“I can make a mean laksa. My Mum and Dad are both amazing cooks so naturally it’s rubbed off on me.

“I’m known in the newsroom as the feeder. I’m always bringing in food for everyone. The last thing I brought in were home baked Anzac biscuits for Anzac Day.”

Tracy Vo has a positive outlook on life and hopes to stay in the media game for a while longer.

And what does the future hold for TVo? (as her friends call her)

“I’d like to mix it up. Just recently I did some shooting for a location production related to food and that was lots of fun. But I’d definitely love to stay in the game for a while longer,” she said.

___

Share this article:

Read more stories like this one

Curtin graduate Erin Coates’ (BA Arts Hons, 2002) stunning ceiling-to-floor waterfall installation, ‘Never The Same River Twice’ is captivating audiences at the 23rd Biennale of Sydney.
 
The waterfall installation of oyster shells was inspired by her childhood in Albany, free-diving expeditions in the Derbarl Yerrigan (Swan River) and the impact of colonisation on the river.
 
“This work is quite personal to me. It’s about the interconnection of environmental and human health, and the many small acts of healing that I engaged in while creating this work,” Erin said.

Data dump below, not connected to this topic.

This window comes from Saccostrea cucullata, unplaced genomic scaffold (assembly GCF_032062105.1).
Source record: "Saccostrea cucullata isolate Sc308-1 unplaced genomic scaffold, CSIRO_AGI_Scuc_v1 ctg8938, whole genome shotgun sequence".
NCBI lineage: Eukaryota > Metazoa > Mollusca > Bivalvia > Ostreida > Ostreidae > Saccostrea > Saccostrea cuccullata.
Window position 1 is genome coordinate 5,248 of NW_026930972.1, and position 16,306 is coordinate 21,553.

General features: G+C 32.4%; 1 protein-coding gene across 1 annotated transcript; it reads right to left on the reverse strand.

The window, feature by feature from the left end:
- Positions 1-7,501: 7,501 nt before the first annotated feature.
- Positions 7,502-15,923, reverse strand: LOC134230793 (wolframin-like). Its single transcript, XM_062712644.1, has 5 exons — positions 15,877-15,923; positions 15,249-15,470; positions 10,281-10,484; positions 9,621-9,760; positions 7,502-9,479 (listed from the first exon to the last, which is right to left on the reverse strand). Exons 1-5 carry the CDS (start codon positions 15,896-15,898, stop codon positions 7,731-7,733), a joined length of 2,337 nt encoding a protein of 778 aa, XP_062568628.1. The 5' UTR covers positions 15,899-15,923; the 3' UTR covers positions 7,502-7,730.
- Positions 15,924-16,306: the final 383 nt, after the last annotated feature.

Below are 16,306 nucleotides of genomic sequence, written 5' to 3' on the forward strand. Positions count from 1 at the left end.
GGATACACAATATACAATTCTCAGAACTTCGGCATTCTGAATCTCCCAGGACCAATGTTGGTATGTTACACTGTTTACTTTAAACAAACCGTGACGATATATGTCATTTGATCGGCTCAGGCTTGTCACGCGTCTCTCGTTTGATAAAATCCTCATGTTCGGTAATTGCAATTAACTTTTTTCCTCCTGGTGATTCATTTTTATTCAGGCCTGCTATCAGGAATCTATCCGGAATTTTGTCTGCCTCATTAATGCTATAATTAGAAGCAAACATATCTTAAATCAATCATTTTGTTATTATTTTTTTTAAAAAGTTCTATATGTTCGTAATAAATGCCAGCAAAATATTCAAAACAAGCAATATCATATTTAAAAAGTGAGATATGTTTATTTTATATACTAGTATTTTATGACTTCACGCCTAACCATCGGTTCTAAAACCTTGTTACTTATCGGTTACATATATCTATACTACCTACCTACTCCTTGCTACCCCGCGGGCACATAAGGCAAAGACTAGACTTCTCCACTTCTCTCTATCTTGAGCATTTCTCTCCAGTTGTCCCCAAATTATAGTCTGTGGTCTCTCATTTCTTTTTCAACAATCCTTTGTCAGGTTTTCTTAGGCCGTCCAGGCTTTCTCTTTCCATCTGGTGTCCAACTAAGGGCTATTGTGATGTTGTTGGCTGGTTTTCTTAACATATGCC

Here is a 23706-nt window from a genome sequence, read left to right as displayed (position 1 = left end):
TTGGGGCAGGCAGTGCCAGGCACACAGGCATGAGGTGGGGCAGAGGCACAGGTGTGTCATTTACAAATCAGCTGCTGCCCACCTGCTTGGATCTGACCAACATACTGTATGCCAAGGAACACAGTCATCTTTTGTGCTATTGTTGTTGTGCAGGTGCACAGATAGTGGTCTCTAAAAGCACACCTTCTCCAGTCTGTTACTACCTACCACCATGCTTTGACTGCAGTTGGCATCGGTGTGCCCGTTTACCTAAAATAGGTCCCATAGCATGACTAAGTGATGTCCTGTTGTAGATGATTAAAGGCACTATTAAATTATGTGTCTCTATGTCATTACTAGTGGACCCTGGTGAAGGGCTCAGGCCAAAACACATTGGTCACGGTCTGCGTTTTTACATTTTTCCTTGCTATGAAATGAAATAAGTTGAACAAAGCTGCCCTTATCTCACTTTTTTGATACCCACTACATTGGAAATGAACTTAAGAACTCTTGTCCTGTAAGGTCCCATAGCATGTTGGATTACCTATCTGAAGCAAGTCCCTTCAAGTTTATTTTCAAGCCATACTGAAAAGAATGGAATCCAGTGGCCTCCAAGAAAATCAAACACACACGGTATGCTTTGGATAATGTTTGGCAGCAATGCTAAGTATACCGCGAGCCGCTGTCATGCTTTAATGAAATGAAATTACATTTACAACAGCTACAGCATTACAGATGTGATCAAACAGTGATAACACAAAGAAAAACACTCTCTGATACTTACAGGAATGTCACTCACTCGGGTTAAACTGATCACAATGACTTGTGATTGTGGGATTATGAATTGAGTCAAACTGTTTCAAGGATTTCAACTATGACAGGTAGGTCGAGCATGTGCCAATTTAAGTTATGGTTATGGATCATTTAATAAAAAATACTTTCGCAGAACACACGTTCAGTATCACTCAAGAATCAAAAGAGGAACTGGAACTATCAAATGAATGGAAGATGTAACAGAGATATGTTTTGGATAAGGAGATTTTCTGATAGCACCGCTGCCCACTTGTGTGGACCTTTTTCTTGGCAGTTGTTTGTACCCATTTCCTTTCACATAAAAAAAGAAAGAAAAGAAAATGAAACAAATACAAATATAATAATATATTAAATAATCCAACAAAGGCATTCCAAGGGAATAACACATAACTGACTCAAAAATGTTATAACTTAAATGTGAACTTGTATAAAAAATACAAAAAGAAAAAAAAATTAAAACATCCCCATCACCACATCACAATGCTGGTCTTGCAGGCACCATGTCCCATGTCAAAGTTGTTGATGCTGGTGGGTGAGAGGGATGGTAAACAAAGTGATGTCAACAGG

In her tiny studio Erin boiled and scrubbed over 10,000 oyster shells discarded by local restaurants before intricately drilling and stitching each onto an eight-metre-long mesh backing.
 
Her advice for any graduates wanting to become full-time professional artists is to find your people and make stuff happen.
 
“Build a community around you by being generous, supportive and engaged in what other artists are doing.”
 
For more pics of Erin’s incredible sculptural work check out #CurtinCommons via link in bio. 👆
 
📸: @joshuamorrisphotography 
 
#CurtinGrad #CurtinCommunity #Sydney #Bienniale #artist #artwork #perthart #perthcreatives #artwork #artanddesign #perthisok #perthtodo

Curtin graduate Erin Coates’ (BA Arts Hons, 2002) stunning ceiling-to-floor waterfall installation, ‘Never The Same River Twice’ is captivating audiences at the 23rd Biennale of Sydney.

The waterfall installation of oyster shells was inspired by her childhood in Albany, free-diving expeditions in the Derbarl Yerrigan (Swan River) and the impact of colonisation on the river.

“This work is quite personal to me. It’s about the interconnection of environmental and human health, and the many small acts of healing that I engaged in while creating this work,” Erin said.

In her tiny studio Erin boiled and scrubbed over 10,000 oyster shells discarded by local restaurants before intricately drilling and stitching each onto an eight-metre-long mesh backing.